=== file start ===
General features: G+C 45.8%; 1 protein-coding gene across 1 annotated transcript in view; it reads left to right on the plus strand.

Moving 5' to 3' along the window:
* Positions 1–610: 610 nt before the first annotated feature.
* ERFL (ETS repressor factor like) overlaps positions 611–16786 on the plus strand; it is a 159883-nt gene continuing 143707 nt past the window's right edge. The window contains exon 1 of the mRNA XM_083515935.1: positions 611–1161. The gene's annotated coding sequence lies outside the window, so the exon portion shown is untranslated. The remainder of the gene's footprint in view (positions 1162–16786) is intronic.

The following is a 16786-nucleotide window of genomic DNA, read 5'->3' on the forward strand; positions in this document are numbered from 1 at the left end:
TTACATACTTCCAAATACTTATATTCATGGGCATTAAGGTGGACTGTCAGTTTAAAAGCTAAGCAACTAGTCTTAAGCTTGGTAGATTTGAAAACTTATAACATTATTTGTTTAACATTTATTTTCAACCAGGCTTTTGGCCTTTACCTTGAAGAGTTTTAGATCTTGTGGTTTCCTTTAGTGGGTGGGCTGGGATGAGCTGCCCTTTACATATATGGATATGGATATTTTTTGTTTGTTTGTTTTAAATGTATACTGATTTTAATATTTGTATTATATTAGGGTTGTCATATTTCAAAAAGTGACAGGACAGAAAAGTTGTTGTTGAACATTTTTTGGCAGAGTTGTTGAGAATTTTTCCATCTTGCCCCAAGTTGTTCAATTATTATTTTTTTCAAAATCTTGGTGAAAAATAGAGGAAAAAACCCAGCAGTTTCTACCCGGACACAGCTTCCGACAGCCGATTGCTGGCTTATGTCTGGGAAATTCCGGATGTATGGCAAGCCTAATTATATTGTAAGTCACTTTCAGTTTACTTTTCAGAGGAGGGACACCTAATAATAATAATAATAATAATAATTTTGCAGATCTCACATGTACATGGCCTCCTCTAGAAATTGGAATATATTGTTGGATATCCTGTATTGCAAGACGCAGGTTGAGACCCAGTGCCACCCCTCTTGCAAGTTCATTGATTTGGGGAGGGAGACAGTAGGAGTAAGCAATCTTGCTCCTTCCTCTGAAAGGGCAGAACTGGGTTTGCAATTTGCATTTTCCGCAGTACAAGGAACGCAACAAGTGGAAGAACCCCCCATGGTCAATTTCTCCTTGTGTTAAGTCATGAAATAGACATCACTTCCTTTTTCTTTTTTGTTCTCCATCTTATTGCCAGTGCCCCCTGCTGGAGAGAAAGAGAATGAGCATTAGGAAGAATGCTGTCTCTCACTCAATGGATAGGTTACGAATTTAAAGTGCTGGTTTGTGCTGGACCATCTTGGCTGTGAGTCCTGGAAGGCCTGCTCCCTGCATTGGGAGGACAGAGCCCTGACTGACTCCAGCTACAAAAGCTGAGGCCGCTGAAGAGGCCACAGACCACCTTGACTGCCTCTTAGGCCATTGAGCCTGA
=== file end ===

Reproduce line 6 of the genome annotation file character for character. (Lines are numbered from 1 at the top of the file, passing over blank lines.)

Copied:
TTACATACTTCCAAATACTTATATTCATGGGCATTAAGGTGGACTGTCAGTTTAAAAGCTAAGCAACTAGTCTTAAGCTTGGTAGATTTGAAAACTTATAACATTATTTGTTTAACATTTATTTTCAACCAGGCTTTTGGCCTTTACCTTGAAGAGTTTTAGATCTTGTGGTTTCCTTTAGTGGGTGGGCTGGGATGAGCTGCCCTTTACATATATGGATATGGATATTTTTTGTTTGTTTGTTTTAAATGTATACTGATTTTAATATTTGTATTATATTAGGGTTGTCATATTTCAAAAAGTGACAGGACAGAAAAGTTGTTGTTGAACATTTTTTGGCAGAGTTGTTGAGAATTTTTCCATCTTGCCCCAAGTTGTTCAATTATTATTTTTTTCAAAATCTTGGTGAAAAATAGAGGAAAAAACCCAGCAGTTTCTACCCGGACACAGCTTCCGACAGCCGATTGCTGGCTTATGTCTGGGAAATTCCGGATGTATGGCAAGCCTAATTATATTGTAAGTCACTTTCAGTTTACTTTTCAGAGGAGGGACACCTAATAATAATAATAATAATAATAATTTTGCAGATCTCACATGTACATGGCCTCCTCTAGAAATTGGAATATATTGTTGGATATCCTGTATTGCAAGACGCAGGTTGAGACCCAGTGCCACCCCTCTTGCAAGTTCATTGATTTGGGGAGGGAGACAGTAGGAGTAAGCAATCTTGCTCCTTCCTCTGAAAGGGCAGAACTGGGTTTGCAATTTGCATTTTCCGCAGTACAAGGAACGCAACAAGTGGAAGAACCCCCCATGGTCAATTTCTCCTTGTGTTAAGTCATGAAATAGACATCACTTCCTTTTTCTTTTTTGTTCTCCATCTTATTGCCAGTGCCCCCTGCTGGAGAGAAAGAGAATGAGCATTAGGAAGAATGCTGTCTCTCACTCAATGGATAGGTTACGAATTTAAAGTGCTGGTTTGTGCTGGACCATCTTGGCTGTGAGTCCTGGAAGGCCTGCTCCCTGCATTGGGAGGACAGAGCCCTGACTGACTCCAGCTACAAAAGCTGAGGCCGCTGAAGAGGCCACAGACCACCTTGACTGCCTCTTAGGCCATTGAGCCTGA